Journal of Australian Political Economy

Articles from No. 66, Summer

Anatomies of Environmental Knowledge & Resistance: Diverse Climate Justice Movements and Waning Eco-Neoliberalism
'Climate Justice' is the name of the new movement that best fuses a variety of progressive political-economic and political-ecological currents to combat the most serious threat humanity and most other species face in the 21st century. The time is...
Anthropogenic Climate Change and Cultural Crisis: An Anthropological Perspective
Anthropogenic climate change is a potentially catastrophic process of planetary dimensions. The interdisciplinary domain of climate science has been in broad agreement about the dimensions of the problem and the nature of the process for more than...
A Rising Tide: Linking Local and Global Climate Justice
On the 26th of September 2010, fifty activists from the grassroots climate action group, Rising Tide Australia, simultaneously occupied three export coal loading facilities in the Hunter Valley port of Newcastle, and thereby shut down the world's biggest...
Carbon Emissions: Prices and Values
The increasing levels of greenhouse gases in the atmosphere present an enormous challenge. This article argues that the weaknesses of the market-based preoccupations of most policy respondents do not address the fundamental issues and can have the...
Climate Justice Inside and outside the UNFCCC: The Example of REDD
It is now nearly a year since the failure of the Copenhagen conference to come to agreement on a binding post 2012 international climate deal. This failure has had two effects. Firstly, it has seen the creation of quasi-UN processes that exist alongside...
Climate Strategy: Making the Choice between Ecological Modernisation or Living Well
The idea of Living Well (buen vivir) introduced at the Peoples' Climate Summit in Cochabamba 2010 sets up a rhetorical contrast between high energy polluting economies of the industrial 'North' and low carbon eco-sufficient provisioning models in the...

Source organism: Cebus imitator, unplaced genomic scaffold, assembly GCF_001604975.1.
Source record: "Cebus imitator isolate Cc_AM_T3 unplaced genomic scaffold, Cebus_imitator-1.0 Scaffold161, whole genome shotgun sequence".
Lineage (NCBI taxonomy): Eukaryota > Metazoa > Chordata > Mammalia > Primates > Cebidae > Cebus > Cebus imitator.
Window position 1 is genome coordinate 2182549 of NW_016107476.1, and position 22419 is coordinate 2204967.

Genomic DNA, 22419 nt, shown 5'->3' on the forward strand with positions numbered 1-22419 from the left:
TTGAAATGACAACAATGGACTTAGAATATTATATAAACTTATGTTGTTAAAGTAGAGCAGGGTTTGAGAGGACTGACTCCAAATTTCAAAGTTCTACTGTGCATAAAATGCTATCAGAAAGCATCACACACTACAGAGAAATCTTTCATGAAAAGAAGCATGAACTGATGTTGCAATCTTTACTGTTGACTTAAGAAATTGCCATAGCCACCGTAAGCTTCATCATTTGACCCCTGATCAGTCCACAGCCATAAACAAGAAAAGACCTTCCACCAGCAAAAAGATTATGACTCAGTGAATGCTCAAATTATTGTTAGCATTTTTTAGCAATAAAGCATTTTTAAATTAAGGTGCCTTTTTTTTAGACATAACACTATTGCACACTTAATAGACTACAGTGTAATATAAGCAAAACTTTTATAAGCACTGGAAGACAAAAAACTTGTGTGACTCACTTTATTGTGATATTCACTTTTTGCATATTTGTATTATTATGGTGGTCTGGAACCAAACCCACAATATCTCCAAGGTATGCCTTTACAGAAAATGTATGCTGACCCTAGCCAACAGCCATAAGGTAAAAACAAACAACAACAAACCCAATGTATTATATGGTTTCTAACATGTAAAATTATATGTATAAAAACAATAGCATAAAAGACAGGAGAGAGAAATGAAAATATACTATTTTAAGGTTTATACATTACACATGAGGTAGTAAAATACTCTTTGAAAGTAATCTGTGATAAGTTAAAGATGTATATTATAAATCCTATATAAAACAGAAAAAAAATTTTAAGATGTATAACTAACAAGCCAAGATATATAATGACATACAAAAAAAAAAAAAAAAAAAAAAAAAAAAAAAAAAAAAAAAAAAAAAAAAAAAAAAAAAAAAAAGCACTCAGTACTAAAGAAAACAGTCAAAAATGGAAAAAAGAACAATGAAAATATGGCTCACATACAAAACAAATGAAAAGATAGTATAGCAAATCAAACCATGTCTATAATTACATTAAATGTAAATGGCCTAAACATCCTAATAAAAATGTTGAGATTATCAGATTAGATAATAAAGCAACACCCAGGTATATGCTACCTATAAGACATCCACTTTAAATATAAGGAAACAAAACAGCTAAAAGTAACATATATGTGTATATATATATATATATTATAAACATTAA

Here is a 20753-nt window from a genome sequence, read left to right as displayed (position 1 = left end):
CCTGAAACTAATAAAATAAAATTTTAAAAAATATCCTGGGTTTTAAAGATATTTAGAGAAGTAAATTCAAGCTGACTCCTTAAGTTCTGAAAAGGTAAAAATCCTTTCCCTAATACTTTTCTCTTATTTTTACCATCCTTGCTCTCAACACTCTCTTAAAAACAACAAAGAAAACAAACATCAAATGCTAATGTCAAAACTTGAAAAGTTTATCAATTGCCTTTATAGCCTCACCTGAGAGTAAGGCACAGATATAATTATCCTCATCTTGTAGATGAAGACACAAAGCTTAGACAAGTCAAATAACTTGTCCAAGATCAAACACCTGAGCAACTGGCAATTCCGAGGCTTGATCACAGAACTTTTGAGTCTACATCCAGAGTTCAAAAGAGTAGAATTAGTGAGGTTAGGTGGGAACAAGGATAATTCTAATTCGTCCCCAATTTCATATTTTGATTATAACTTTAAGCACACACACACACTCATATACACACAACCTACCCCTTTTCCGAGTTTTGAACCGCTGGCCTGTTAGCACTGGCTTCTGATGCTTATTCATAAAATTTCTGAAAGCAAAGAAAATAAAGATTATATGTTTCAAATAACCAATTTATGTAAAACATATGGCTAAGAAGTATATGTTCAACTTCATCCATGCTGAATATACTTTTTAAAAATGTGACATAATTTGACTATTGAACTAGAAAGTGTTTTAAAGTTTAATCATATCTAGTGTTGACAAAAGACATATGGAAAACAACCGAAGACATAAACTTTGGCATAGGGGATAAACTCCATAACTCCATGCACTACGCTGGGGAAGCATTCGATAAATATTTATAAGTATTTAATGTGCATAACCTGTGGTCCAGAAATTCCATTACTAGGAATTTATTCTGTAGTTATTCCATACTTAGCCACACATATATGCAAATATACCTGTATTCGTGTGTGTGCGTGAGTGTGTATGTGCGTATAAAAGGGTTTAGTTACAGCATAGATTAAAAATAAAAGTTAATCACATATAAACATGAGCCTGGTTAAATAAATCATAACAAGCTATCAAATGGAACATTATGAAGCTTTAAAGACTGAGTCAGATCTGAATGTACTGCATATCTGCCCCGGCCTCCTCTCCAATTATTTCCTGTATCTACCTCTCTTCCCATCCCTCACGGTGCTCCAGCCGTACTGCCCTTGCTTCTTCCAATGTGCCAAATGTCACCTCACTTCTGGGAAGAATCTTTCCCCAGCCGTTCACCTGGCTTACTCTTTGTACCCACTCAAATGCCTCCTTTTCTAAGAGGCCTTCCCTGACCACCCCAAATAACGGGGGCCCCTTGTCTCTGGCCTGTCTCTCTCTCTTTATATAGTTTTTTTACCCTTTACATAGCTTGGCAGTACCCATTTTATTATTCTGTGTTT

Introduction
Over the course of 2009, a group of climate change researchers and activists came together, calling ourselves a 'Climate Action Research Group'. Our aim was to reflect on our mounting frustration with the tenor of the climate change debate, the policy...
Making a Market? Contestation and Climate Change
In the last two decades political contestation over climate change generally, and climate policy specifically, has been waged over the merits, design and implementation of market-based regulatory mechanisms. This includes emissions trading, carbon...
Meeting the Challenge of Climate Change: The Poverty of the Dominant Economic Narrative and Market Solutions as Subterfuge
[ILLUSTRATION OMITTED] The dominant narrative that has framed policy debate on the challenge of climate change has been defined in terms of the notion that greenhouse gas emissions must be first and foremost regarded as an economic problem. This...
Responding to Climate Crisis: Modernisation, Limits, Socialism
Debates about how to address the causes of climate change often focus on the need to transition to renewable technologies. In part this reflects the degree to which climate change is presented, in the first instance, as a scientific issue. It is, after...
Strategies for Radical Climate Mitigation
Recent research in climate science, summarised by Allen et al. (2009), finds that to limit global average temperature increases to 2[degrees]C (which is not necessarily safe), humans would have to emit a very limited amount of total CO2 emissions between...
The Cost of a Market Solution: Examining the Garnaut Proposal for Emissions Trading
There is increasing political consensus in Australia that climate change poses real threats to our economy and society, and that some form of policy action is necessary to address these risks. However, as this consensus has grown, so has confusion...
Weaknesses and Reform of Australia's Renewable Electricity Support
As climate change awareness increases so too does the importance attached to renewable electricity generation as a means of reducing greenhouse gas emissions. For instance, Diesendorf's proposal for a course by which Australia could achieve a 30% reduction...
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